Congress's purpose in enacting NEPA was to "declare a national policy which will encourage productive and enjoyable harmony between man and his environment; . . . promote efforts which will prevent or eliminate damage to the environment and biosphere . . . ; [and] enrich the understanding of the ecological systems and natural resources important to the Nation." 42 U.S.C. § 4321. Naturally, NEPA's zone of interests covers environmental injuries and not purely economic ones. See Nev. Land Action Ass'n v. U.S. Forest Serv., 8 F.3d 713, 716 (9th Cir. 1993) (collecting cases from the Fourth, Eighth, Ninth, and D.C. Circuits). We have held that NEPA "was designed to protect the environment," not "contractors' rights." See Sabine River Auth. v. U.S. Dep't of Interior, 951 F.2d 669, 676 (5th Cir. 1992). Environmental injuries include, but are not necessarily limited to, detrimental effects upon a plaintiff's "recreational use and aesthetic enjoyment." See Lujan v. Nat'l Wildlife Fed'n, 497 U.S. 871, 886 (1990).

While NEPA's statement of purpose does provide that Congress sought to "stimulate the health and welfare of man," see 42 U.S.C. § 4321, the Supreme Court has held that those two "goals are ends that Congress has chosen to pursue by means of protecting the physical environment." See Metro. Edison Co. v. People Against Nuclear Energy, 460 U.S. 766, 773 (1983).

That said, a plaintiff need not be "pure of heart" to vindicate NEPA. See Realty Income Tr. v. Eckerd, 564 F.2d 447, 452-53 (D.C. Cir. 1977); see also Latin Ams. for Social & Econ. Dev. v. Adm'r of Fed. Highway Admin., 756 F.3d 447, 466 (6th Cir. 2014); Ranchers Cattlemen Action Legal Fund United Stockgrowers of Am. v. U.S. Dep't of Agric., 415 F.3d 1078, 1103 (9th Cir. 2005); Mountain States Legal Found. v. Glickman, 92 F.3d 1228, 1236 (D.C. Cir. 1996). A plaintiff with both environmental and economic injuries falls within NEPA's zone of interests even if the plaintiff's economic interests are the real "impetus" for its lawsuit. See Realty Income Tr., 564 F.2d at 452. The defendants in this case argue that EIP has no environmental injury, not that EIP's economic interests blight its environmental ones. Accordingly, we need not address whether there are circumstances where an overwhelming economic interest may foreclose a party with an environmental injury from asserting a NEPA violation.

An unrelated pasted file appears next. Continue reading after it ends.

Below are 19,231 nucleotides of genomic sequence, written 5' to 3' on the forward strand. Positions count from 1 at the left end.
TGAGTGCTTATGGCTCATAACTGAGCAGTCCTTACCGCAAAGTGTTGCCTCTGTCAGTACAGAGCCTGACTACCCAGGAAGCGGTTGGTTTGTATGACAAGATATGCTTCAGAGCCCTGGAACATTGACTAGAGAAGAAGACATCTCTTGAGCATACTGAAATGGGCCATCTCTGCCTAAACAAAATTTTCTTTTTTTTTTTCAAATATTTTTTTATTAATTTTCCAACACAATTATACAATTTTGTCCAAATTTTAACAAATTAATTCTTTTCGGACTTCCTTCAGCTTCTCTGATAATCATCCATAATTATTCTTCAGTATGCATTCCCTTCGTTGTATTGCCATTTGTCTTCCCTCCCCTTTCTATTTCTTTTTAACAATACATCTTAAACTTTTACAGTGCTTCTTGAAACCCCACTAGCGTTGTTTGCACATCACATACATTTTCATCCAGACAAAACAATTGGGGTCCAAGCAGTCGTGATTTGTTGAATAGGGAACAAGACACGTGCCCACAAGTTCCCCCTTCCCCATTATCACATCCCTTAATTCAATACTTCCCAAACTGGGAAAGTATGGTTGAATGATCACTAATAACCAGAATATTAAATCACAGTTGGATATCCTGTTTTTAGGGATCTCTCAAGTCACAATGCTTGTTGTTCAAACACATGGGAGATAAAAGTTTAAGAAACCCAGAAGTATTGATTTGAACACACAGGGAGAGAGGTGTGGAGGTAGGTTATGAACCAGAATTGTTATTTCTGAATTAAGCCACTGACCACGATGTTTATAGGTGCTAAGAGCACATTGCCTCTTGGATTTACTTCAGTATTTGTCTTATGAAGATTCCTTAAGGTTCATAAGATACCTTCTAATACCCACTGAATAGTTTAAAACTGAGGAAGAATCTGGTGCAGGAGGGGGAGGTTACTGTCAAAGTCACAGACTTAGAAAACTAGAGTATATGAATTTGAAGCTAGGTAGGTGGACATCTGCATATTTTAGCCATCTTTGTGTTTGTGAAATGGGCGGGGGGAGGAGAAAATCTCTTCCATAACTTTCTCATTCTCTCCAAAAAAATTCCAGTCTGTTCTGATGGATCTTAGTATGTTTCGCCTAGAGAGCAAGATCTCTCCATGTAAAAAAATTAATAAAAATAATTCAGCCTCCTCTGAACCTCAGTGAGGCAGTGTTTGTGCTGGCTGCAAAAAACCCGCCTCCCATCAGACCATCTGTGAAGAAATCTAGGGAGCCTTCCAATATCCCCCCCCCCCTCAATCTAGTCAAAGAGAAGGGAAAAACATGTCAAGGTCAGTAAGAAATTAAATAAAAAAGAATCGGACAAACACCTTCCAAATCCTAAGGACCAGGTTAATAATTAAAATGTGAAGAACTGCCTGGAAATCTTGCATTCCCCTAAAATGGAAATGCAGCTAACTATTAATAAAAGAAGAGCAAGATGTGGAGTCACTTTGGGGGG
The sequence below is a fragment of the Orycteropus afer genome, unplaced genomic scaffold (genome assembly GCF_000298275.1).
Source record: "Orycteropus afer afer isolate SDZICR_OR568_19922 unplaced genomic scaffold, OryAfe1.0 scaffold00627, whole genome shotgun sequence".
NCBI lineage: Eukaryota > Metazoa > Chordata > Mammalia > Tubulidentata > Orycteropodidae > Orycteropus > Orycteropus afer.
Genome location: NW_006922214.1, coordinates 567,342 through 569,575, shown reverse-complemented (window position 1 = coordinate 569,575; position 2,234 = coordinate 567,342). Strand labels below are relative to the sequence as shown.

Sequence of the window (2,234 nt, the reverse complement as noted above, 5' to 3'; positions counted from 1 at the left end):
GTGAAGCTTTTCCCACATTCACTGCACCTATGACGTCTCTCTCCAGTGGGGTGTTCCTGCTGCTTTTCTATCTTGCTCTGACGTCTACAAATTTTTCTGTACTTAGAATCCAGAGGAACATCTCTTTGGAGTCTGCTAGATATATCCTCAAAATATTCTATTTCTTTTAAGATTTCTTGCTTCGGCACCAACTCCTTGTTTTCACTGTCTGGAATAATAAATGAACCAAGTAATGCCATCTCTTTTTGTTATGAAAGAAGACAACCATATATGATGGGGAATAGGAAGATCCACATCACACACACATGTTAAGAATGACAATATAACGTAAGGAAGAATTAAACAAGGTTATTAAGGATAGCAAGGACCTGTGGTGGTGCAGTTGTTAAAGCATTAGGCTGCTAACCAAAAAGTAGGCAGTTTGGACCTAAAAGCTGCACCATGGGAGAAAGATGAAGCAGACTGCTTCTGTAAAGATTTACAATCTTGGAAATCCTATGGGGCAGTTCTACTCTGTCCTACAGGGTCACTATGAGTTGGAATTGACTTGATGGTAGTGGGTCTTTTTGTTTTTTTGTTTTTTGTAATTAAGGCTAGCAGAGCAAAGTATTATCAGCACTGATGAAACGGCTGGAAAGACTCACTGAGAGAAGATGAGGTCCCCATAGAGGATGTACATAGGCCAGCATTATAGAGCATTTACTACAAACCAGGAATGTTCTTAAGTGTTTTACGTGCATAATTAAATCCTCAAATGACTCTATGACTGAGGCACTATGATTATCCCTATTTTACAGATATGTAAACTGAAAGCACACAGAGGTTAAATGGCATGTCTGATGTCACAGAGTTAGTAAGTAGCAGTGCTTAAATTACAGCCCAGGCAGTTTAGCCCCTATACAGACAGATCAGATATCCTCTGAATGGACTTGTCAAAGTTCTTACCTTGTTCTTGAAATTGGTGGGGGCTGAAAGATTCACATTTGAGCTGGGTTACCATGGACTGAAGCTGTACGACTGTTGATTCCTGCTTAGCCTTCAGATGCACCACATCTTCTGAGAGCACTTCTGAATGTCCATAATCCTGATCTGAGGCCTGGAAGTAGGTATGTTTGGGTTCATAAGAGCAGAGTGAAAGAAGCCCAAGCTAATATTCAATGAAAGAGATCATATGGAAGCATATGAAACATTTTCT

We also acknowledge that statutory zones of interests must be construed "not by reference to the overall purpose of the Act in question . . . , but by reference to the particular provision of law upon which the plaintiff relies." See Bennett v. Spear, 520 U.S. 154, 17576 (1997). Based on this, at least one other circuit has held that purely economic interests may confer statutory standing under NEPA "if the particular NEPA provision giving rise to the plaintiff's suit evinces a concern for economic considerations." See Rosebud Sioux Tribe v. McDivitt, 286 F.3d 1031, 1038 (8th Cir. 2002); see also Cent. S.D. Coop. Grazing Dist. v. Sec'y of U.S. Dep't of Agric., 266 F.3d 889, 89596 (8th Cir. 2001) (holding that a specific provision of NEPA does not protect economic interests); Friends of Boundary Waters Wilderness v. Dombeck, 164 F.3d 1115, 112527 (8th Cir. 1999) (holding that another provision in NEPA does protect pure economic interests). But in this case, neither party argues that the specific NEPA provisions in play evince any concern for economics. We therefore do not address whether any specific NEPA provision permits suit based on pure economic interest.

NEPA's design, not just its purpose, is also crucial for the zone-of-interests analysis. NEPA is known as a "procedural statute." See, e.g., Medina Cty. Envtl. Action Ass'n v. Surface Transp. Bd., 602 F.3d 687, 695 n.13 (5th Cir. 2010). That is, it "imposes only procedural requirements to 'ensur[e] that the agency, in reaching its decision, will have available, and will carefully consider, detailed information concerning significant environmental impacts.'" Winter v. Nat. Res. Def. Council, Inc., 555 U.S. 7, 23 (2008) (alteration in original) (quoting Robertson v. Methow Valley Citizens Council, 490 U.S. 332, 349 (1989)). But "NEPA itself does not mandate particular results." Robertson, 490 U.S. at 350. It "merely prohibits uninformed—rather than unwise—agency action." Id. at 351.